Magazine Article | November 1, 2002

Set Your Sights On Fixed Wireless

Source: Field Technologies Magazine

If your satellite offices are separated by a few miles of rugged terrain with no telephone lines, you may be a candidate for a fixed wireless solution.

Integrated Solutions, November 2002

What are your options if you own a growing business with several locations spread out over a metropolitan or rural area that doesn't have telephone connections readily available? One solution is to bite the bullet and pay hundreds of thousands of dollars to have a telecommunications provider run wires for you. Or, there is another option.

Isleta Pueblo (Isleta Pueblo, NM), a Native American community that occupies a 320-square-mile reservation near Albuquerque, faced the same dilemma. The community had grown into a 5,000-member tribe with more than 40 programs including social services, libraries, hydrology, roads/maintenance, and recreation centers. "Some of our facilities were separated by woods, lakes, bridges, railroad tracks, and roads," says Terry Honeycutt, management information systems coordinator. "Our only means of communication was by driving back and forth. Payroll data, for instance, was saved on disk at each facility and then physically transported to a central location."

Option 1: Have Traditional Leased Lines Installed
Honeycutt contacted a local telecommunications provider to see about running phone lines over or under the reservation's terrain. "It would have cost $50,000 per mile to run telephone lines to each of our locations," recalls Honeycutt. "With about 45 miles of phone lines to be run, the initial investment would be $2.25 million. We knew we had to seek other options."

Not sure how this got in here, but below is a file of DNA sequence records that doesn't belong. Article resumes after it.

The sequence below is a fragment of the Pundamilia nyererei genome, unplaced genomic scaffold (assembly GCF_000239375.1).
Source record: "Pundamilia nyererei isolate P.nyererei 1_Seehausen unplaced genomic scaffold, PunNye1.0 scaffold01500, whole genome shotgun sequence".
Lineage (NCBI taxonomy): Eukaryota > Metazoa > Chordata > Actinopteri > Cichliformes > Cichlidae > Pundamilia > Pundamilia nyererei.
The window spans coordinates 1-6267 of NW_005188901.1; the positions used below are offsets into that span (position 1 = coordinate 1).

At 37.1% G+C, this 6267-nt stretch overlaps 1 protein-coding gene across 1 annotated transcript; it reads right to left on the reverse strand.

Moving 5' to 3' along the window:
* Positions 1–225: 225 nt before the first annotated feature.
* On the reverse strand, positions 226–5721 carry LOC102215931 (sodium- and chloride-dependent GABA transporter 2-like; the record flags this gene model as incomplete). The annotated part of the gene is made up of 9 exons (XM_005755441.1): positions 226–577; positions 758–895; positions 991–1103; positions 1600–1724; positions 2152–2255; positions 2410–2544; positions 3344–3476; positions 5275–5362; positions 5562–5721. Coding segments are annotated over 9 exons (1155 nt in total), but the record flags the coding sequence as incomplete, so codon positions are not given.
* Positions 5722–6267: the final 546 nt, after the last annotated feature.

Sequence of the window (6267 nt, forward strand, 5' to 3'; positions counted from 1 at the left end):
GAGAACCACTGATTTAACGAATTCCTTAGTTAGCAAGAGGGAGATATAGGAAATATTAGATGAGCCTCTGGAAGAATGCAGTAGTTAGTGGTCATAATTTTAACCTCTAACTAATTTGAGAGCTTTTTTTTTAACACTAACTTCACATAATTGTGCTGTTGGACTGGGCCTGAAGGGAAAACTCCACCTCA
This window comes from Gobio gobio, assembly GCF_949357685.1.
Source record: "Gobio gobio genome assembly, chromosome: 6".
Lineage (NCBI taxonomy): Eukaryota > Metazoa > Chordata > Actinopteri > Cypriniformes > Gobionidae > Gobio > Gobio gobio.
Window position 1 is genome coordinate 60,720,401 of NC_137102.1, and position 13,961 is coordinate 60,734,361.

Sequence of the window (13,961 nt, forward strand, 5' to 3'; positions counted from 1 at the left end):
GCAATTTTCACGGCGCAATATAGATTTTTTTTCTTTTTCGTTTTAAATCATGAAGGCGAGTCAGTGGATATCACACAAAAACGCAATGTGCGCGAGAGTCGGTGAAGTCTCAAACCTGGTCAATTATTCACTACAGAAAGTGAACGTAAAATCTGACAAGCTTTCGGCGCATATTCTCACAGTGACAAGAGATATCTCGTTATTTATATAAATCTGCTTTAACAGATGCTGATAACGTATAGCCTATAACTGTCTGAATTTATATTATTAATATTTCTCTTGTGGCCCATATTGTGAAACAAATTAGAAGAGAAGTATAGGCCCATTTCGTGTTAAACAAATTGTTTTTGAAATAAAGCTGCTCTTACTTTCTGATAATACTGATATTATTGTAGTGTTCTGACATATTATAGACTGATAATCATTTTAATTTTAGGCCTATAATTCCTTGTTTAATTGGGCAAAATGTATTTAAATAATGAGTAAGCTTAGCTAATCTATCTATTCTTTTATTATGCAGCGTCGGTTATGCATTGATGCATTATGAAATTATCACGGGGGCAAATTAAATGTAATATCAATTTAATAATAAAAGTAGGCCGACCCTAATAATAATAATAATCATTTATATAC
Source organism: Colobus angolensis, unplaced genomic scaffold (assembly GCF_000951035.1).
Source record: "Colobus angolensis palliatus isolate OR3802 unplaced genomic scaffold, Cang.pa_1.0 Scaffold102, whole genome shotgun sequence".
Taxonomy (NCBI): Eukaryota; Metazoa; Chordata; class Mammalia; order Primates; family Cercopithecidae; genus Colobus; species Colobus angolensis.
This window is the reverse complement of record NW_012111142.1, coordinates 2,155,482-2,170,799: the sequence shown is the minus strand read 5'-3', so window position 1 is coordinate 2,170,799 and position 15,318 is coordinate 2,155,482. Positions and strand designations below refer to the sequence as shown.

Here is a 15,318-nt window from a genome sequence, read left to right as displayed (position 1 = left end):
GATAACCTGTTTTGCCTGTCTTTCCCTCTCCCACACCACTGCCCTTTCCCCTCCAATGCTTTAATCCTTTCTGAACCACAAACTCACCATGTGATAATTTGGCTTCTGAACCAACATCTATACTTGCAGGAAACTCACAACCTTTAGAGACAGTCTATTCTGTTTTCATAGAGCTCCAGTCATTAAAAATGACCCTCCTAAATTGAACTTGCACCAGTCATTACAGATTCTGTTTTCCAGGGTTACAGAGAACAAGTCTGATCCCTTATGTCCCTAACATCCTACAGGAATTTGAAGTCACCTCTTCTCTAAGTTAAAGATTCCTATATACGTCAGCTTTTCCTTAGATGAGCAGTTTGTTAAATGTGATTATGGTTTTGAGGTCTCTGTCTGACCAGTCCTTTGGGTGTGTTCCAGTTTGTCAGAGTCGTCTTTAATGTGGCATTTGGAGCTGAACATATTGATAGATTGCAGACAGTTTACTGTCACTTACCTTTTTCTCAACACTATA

The telecommunications provider tipped Honeycutt off to several vendors of wireless alternatives. One such alternative was a fixed wireless solution from Solectek Corp. (San Diego).

Option 2: Buy A Fixed Wireless Solution
During the initial rollout, Honeycutt and a crew from Solectek set up the wireless wide area network (WWAN) to connect eight sites on the reservation. At six of the eight sites the SkyWay bridges/routers were mounted at the top of buildings. But, because of line-of-sight issues at two locations, they had to build 200-foot towers to get the signal above the trees. The overall installation took one month. The equipment - one SkyWay Link point-to-point bridge/router, two SkyWay Net base station bridges/routers, eight SkyMate end point bridges/routers, and two towers plus installation - cost Isleta Pueblo less than installing one mile of leased telephone lines. So, what's the downside to choosing a voice over IP (Internet protocol) solution that costs a fraction of its wired line counterpart and doesn't have monthly rental fees attached to it? Nothing. Even the throughput is much better than using a T1 line. "Most straight T1 lines provide about 1.44 MB per second throughput," says Honeycutt. "With our fixed wireless solution, we can transmit data at a rate of 11 MB per second."

With the solution in place, the Isleta Pueblo community is able to have a community intranet for sharing centralized data. Additionally, the WWAN is used for sending and receiving e-mails, and it is used for placing telephone calls to other facilities on the reservation. Since the first rollout of the wireless solution in November 2001, Isleta Pueblo has added network connections to seven additional sites.